The 550 gets its engine from the 456, and even though the names of the cars are different, and both denote the engine displacement, the engine remained the same size. For the 456, the name tells the displacement per cylinder, as in 456cc each, whereas the 550’s name comes from the 5.5-liters of total displacement. But more important than this, the 550 got more power, going from 436 horsepower to 478. For the 575M, the displacement went up to (you guessed it) 5.75 liters. Power also went up to 508 horsepower.

But the big news with the 575M was that Ferrari was offering an electrohydraulic manual “F1-style” transmission. Paddle shifters were still pretty new in those days, and the collective opinion of them hadn’t yet been sullied by sluggish automatics getting paddles and masquerading as something much more advanced and exciting than they really were. But the 575M still caught some flack for it. The transmission certainly did make the car a lot easier to drive, and even came with a full auto mode, and to a lot of people, this was very un-Ferrari. Still it was an undeniably good business move for Ferrari, and the resulting bump in sales seems to have forever settled the issue in Maranello.

Drivetrain Specifications

Type front, longitudinal 65° V12
Bore/stroke 89 x 77 mm
Unitary displacement 479.03 cc
Total displacement 5748.36 cc
Compression ratio 11 : 1
Maximum power 515 HP @ 7,250 RPM
Power per liter 90 hp/l
Maximum torque 433 LB-FT @ 5,250 RPM
Top speed 325 KM/H (201 MPH)
Acceleration 0-100 km/h 4.25 seconds


2002 - 2006 Ferrari 575M Maranello High Resolution Exterior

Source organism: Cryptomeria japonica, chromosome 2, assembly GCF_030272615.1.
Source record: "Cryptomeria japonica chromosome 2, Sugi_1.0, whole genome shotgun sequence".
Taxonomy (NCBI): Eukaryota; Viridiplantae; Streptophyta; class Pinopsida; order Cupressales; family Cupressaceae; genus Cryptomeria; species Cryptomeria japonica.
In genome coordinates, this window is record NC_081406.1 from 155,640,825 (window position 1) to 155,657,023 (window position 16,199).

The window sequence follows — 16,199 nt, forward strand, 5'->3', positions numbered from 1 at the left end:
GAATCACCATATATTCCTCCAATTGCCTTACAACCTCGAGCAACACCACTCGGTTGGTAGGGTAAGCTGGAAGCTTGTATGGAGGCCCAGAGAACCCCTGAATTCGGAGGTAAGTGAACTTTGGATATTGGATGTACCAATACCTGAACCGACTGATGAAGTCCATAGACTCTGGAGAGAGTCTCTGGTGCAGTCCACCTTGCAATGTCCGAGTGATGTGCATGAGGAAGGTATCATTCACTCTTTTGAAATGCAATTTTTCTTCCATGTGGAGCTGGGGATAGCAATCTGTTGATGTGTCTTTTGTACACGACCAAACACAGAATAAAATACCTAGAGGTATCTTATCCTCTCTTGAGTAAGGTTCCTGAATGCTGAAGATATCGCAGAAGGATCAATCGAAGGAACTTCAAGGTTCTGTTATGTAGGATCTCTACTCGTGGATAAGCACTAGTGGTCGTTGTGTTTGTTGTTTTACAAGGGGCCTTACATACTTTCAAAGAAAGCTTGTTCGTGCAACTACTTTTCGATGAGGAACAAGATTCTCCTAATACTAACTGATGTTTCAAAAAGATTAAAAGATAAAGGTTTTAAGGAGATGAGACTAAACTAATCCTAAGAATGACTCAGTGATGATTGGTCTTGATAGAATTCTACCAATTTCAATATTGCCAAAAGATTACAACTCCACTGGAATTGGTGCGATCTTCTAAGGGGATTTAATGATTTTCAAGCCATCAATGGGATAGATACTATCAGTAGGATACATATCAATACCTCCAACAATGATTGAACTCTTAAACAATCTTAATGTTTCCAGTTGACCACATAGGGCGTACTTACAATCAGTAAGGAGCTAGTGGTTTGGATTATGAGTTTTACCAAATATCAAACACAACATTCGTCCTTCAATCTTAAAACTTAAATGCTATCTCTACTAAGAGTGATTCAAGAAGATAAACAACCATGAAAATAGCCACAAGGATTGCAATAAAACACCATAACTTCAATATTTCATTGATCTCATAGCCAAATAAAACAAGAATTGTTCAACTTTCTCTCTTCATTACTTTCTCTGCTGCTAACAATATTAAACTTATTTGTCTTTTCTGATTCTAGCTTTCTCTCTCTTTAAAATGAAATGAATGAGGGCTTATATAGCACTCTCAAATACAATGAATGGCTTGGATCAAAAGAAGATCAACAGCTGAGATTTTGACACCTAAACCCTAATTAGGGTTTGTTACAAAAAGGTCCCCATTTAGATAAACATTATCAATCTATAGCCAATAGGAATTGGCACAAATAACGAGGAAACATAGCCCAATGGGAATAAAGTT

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When new, the 575M cost what you’d probably expect a Ferrari flagship to cost in 2002, about $250,000. Ferrari sold about 2,000 units, to go with the more than 3,000 units of the 550. So the car isn’t exceptionally rare, and it isn’t old enough to be a real classic either. The result is that, even with the recent surge in Ferrari pricing, the 575M still isn’t quite up to where it was when it was new. There are a few examples with only a couple of hundred miles on them that are listed for sale for nearly their original price, but most sit around the $150,000. Obviously slightly more or slightly less depending on mileage or condition. The 575M is basically a regular used car at this point, just a very expensive one.


Maserati 4200 GT

2005 Maserati Coupe Exterior
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Ferrari stopped offering a V-8 2+2 model when the disastrous Mondial t was finally retired in 1993. But by 2001, fans of the Italian 2+2 GT car who were either unable or unwilling to spend the money on one of Ferrari’s big V-12 models finally again had an alternative in the form of the Maserati 4200 GT. The engine was a new one, but it is the same one that would later be found in the Ferrari F430, and that says a lot of good things about it.

Read our full review on the Maserati 4200 GT here.

Aston Martin DB9

2006 Aston-Martin DB9
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Unveiled in 2003 as a 2004 model, the DB9 immediately shot straight to the top of everybody’s list of favorite GT cars. It had a bigger interior than the 575M, was very slightly quicker, and even though looks are subjective, it can be fairly definitively said that it is prettier than the Ferrari as well. The design has held up so well that two generations of Ferraris have now come along to follow up the 575M, but the DB9 still looks just as good as it did 13 years ago.

Read our full review on the Aston martin DB9 here.


2002 - 2006 Ferrari 575M Maranello High Resolution Exterior
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Yes, the introduction of paddle shifters to the Ferrari lineup has been much lamented by Ferrari purists over the years, and yes, the 575M was the starting point for that. But even for hardline dissenters, you should not hold this fact against the 575M (some of that anger is misplaced anyway), as it is a superb car, and exactly what it is supposed to be. Ferrari has done far worse anyway, with the 400a and its three-speed sludgebox being a prime example of that. And at the end of the day, a GT car is supposed to be comfortable, it’s for long road trips, not the racetrack.

  • Leave it
    • Looks aren’t nearly as exciting as the cars to come after it
    • Very heavy and it shows
    • Not especially rare for a V-12 Ferrari